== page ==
Cambridge Dynamics used their expertise in palletised transfer systems to help one of the world’s leading manufacturers of garden machinery optimise production of a new range of lawn trimmers. They designed, manufactured and commissioned an entire production line consisting of four manual assembly stations, two automated assembly stations, two automatic test stations and an unload station.
Fourteen pallets are equipped with tooling “nests” to hold the motor housing and the handle housing of the trimmer. These powder-filled polyurethane nests were manufactured using 3D CNC machining techniques. In use the operator at assembly station 1 places the first components of the trimmer (handle and motor housings) in the nests and the operator at assembly station 2 inserts the trigger switch mechanism into the handle housing. Construction continues in this way at successive assembly stations until the complete trimmer has been assembled at the final assembly station.
All operators press a button when they have completed their particular assembly tasks, and when all tasks have been completed the system indexes each pallet to the next station. One of the automatic assembly stations is used to press a drive dog on to the trimmer motor shaft; the second such station is reserved for possible future expansion.
At the first automatic test station the pallet is lifted up by pneumatic cylinders to make contact with overhead connectors, allowing a number of electrical and mechanical tests to be performed. First the trimmer is flash-tested to check for electrical safety, and then power is applied to the trimmer to run the motor. Certain models incorporate a semi-automatic line feed mechanism that is operated by tapping the spool on the ground while the trimmer is running. To test this a small pneumatic cylinder taps the bottom of the spool to feed out more line, and the increase in motor current signifies that more line has emerged from the spool. The line is cut to length by an automatic cutter blade.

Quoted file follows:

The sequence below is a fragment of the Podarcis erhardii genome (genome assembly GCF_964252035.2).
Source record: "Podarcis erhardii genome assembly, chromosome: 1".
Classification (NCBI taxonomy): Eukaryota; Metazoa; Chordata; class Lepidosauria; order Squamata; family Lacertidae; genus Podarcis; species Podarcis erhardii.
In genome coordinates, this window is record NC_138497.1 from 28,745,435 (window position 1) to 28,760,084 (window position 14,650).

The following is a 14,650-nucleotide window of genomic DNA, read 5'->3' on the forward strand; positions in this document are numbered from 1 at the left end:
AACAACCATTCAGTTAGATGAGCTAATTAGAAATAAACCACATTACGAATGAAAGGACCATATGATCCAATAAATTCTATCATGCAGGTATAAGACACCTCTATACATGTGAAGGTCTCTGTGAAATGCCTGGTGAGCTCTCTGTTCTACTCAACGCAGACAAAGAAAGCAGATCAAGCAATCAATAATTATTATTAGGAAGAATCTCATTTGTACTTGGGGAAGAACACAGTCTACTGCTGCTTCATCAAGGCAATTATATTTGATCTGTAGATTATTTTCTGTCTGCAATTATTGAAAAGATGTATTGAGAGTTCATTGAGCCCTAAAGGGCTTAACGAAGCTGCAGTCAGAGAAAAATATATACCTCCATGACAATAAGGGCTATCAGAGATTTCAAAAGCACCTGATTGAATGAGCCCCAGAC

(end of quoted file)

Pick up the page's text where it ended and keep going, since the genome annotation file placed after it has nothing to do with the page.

At the second test station the trimmer undergoes another period of running during which the motor current is logged and the trigger switch is tested. A bare motor is also housed on the pallet, and is subjected to a flash test at this station. This motor will be used next time around in the trimmer that is being assembled, and a new untested motor will be placed on the pallet. Test results including mains voltage, running current, start current and flash test voltage are logged and reported back to the company’s main QA computer over an Ethernet link.
At the unload station the equipment prints a product identification and serial number label, which the operator sticks onto the finished product. Any faults detected in the trimmer or the motor at either of the test stations are reported on a simple text display panel. Once the product has been removed from the pallet the system is free to index all the pallets to their next stations. Empty pallets are shuttled to the rear of the production line where they are returned to the beginning by an endless belt conveyor.